Thursday, October 25, 2012

Can any of the retention judges really lose?

A lot of cynics will insist that all the judges on this year's Cook County retention ballot are "bulletproof" -- completely assured of safely navigating the forthcoming election. The cynics insist that, no matter how qualified -- or unqualified -- all judges on the ballot are assured of victory.

The judges seeking retention know better.

It is true that no Cook County Circuit Court Judge has lost a retention bid since 1990 -- but, in 1990, six judges were put out of work (seven lost their retention bids, but one of these was simultaneously elected to the Appellate Court).

After being singled out by columnist Mike Royko and the Fraternal Order of Police, Judge Lawrence Passarella was defeated in a retention bid in 1986.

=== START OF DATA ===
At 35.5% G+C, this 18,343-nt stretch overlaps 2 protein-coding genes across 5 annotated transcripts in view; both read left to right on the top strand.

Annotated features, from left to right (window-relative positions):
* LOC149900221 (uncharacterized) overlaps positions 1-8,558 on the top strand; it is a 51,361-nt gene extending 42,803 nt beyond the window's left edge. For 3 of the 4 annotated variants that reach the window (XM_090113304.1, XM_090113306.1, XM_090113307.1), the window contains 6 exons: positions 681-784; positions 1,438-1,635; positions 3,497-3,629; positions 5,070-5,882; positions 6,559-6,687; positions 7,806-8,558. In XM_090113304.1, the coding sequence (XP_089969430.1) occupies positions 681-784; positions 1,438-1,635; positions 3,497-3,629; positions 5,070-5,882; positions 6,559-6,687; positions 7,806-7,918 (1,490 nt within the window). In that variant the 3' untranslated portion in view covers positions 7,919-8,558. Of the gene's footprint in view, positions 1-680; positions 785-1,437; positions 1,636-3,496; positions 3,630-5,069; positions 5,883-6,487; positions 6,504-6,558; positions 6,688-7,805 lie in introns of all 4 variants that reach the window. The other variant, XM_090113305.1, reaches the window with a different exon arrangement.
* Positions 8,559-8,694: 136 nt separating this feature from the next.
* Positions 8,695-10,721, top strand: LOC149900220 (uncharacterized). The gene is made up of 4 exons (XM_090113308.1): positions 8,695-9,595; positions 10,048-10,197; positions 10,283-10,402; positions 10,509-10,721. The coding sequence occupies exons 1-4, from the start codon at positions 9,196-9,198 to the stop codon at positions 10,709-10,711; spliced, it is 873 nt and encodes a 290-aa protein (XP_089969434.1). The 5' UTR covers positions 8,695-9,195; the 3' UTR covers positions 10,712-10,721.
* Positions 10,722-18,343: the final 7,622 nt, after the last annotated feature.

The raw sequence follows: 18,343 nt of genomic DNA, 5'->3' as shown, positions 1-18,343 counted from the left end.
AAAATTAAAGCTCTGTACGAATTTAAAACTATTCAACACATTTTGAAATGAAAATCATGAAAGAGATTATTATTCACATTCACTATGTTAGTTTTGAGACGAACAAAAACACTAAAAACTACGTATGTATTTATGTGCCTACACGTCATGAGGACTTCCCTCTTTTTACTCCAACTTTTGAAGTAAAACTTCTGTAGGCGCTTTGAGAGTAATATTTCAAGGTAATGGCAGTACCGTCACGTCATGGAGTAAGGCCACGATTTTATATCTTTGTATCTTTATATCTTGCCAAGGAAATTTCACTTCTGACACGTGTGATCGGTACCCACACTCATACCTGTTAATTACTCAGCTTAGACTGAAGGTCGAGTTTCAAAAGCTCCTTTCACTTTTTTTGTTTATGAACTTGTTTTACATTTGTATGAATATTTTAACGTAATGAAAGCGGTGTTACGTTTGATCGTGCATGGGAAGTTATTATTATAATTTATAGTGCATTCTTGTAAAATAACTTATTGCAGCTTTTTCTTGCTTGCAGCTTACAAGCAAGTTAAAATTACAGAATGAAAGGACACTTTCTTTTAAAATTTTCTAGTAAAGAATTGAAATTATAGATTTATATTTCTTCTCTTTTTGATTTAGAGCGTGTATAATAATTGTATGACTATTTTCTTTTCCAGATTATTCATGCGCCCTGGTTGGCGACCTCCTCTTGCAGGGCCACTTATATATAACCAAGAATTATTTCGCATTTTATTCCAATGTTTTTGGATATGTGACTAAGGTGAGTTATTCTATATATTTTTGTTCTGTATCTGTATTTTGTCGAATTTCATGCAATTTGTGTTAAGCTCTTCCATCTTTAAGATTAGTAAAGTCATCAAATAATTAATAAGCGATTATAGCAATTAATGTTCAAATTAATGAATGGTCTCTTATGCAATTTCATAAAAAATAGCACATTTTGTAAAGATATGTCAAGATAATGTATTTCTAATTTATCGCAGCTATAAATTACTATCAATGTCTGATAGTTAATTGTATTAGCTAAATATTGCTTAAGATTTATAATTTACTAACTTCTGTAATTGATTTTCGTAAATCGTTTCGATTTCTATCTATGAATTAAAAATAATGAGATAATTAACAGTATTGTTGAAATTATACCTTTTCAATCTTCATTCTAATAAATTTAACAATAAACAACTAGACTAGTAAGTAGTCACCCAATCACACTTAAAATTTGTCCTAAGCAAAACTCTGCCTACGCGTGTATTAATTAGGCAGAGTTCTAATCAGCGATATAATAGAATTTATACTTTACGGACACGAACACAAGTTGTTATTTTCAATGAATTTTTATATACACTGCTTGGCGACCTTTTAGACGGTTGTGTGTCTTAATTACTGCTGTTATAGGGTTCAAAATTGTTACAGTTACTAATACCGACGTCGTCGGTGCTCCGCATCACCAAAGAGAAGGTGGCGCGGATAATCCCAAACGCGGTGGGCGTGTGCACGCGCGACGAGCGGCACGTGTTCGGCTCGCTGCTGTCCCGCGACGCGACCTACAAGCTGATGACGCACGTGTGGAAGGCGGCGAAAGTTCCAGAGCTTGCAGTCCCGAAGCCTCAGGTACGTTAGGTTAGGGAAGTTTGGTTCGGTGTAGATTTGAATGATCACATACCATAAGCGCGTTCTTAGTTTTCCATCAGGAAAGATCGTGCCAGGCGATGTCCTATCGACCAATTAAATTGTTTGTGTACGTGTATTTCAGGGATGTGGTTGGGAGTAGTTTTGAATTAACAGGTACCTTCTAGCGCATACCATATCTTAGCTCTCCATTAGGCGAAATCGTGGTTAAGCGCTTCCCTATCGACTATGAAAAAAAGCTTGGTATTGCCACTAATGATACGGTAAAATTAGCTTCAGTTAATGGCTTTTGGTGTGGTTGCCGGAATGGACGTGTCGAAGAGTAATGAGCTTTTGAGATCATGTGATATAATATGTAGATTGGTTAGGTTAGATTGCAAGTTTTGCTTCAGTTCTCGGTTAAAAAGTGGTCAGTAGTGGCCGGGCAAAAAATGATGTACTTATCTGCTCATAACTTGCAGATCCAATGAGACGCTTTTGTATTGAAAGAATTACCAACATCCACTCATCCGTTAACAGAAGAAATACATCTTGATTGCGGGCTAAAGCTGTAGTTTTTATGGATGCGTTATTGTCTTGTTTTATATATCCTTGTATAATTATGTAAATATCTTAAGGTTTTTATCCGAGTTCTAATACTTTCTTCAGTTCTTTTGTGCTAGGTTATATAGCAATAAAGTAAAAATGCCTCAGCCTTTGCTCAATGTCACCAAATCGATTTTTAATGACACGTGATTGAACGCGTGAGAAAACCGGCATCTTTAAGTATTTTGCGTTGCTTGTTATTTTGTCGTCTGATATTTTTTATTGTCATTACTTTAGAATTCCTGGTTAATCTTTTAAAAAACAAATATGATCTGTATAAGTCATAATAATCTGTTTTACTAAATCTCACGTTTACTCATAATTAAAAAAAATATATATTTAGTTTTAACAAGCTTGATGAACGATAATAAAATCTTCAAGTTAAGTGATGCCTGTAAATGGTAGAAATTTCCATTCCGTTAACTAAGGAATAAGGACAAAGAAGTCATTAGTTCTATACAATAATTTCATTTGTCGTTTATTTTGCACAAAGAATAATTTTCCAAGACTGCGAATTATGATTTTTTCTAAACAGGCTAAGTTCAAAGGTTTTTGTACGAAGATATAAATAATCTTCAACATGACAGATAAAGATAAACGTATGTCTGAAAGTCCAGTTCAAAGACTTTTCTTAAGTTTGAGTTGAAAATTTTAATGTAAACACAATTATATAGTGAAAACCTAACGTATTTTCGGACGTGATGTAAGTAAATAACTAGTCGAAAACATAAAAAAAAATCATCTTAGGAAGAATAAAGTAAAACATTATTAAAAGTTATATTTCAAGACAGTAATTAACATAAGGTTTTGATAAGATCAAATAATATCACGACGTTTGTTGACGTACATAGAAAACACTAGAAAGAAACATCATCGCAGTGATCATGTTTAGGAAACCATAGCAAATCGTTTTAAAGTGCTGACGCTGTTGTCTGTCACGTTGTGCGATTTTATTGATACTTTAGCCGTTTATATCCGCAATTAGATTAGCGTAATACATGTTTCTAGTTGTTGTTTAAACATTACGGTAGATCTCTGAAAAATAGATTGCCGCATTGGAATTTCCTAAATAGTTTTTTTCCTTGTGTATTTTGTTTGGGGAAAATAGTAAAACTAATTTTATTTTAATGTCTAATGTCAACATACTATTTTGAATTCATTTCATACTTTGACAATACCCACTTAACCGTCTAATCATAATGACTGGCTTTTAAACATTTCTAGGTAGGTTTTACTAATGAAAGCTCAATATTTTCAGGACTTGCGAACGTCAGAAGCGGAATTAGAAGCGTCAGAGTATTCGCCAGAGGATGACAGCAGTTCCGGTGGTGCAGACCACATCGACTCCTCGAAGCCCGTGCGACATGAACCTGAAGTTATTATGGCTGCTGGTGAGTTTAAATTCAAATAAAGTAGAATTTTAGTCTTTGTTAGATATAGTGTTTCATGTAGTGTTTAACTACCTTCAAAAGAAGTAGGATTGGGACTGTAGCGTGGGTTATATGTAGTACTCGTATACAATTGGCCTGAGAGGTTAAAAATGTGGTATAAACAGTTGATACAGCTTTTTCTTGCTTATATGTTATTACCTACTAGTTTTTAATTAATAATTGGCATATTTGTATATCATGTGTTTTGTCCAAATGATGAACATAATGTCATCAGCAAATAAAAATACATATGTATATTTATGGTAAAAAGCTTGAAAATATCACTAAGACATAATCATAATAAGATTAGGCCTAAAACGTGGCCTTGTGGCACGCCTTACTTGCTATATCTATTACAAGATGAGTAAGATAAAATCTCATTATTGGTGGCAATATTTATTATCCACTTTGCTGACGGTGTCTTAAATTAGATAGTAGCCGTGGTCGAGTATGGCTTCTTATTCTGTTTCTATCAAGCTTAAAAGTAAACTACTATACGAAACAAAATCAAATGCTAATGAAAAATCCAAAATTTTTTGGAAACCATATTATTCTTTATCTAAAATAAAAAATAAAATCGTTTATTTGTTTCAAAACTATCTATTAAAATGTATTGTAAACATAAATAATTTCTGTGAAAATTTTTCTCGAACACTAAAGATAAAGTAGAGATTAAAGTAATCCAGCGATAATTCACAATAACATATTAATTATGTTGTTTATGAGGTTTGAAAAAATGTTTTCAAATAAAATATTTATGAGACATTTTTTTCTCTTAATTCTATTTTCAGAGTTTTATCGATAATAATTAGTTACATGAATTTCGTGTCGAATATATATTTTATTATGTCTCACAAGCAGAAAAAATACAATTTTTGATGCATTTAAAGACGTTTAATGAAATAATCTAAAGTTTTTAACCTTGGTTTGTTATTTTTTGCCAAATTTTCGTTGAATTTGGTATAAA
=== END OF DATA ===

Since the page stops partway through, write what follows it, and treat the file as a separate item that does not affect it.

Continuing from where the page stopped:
John S. Boyle was Chief Judge of the Circuit Court of Cook County when he was defeated for retention in 1978.

It can happen.

There are people who go into the polls bound and determined to vote "no" on every judge's bid for another term; no judge gets a 100% "yes" vote -- an 80% "yes" vote is about the most that a judge can hope for.

The widely read police blog, Second City Cop, recently put up a post urging a "no" vote on every judge's retention bid this November.

The Chicago Bar Association and the many bar associations that comprise the Alliance of Bar Associations have recommended a "yes" vote on most judges.

In the final analysis, it is up to the voters -- such as those of you who happen on this page -- to determine whether any judicial candidate is worthy of your vote.

If you're looking for information about which judges are worthy of your vote, scroll down this page or consult the following links:
Updated and corrected, with a tip of the hat to Dr. Albert Klumpp for calling my attention to my error.

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